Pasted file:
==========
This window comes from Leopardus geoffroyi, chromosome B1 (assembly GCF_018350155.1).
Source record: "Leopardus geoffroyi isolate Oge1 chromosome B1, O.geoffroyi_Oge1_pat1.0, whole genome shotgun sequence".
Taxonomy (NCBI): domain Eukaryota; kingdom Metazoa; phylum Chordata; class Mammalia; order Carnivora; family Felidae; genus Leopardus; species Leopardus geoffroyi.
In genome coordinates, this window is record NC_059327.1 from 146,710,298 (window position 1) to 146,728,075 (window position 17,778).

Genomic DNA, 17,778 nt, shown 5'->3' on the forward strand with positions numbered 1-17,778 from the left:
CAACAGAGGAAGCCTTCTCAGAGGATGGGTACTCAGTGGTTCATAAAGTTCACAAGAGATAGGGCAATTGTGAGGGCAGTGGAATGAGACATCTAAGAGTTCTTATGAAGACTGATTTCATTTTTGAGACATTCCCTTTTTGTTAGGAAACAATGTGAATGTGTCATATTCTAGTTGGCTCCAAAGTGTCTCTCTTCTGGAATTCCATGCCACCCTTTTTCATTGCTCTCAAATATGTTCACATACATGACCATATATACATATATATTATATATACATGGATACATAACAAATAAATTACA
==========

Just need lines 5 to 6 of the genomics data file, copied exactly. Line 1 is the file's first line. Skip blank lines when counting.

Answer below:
Genomic DNA, 17,778 nt, shown 5'->3' on the forward strand with positions numbered 1-17,778 from the left:
CAACAGAGGAAGCCTTCTCAGAGGATGGGTACTCAGTGGTTCATAAAGTTCACAAGAGATAGGGCAATTGTGAGGGCAGTGGAATGAGACATCTAAGAGTTCTTATGAAGACTGATTTCATTTTTGAGACATTCCCTTTTTGTTAGGAAACAATGTGAATGTGTCATATTCTAGTTGGCTCCAAAGTGTCTCTCTTCTGGAATTCCATGCCACCCTTTTTCATTGCTCTCAAATATGTTCACATACATGACCATATATACATATATATTATATATACATGGATACATAACAAATAAATTACA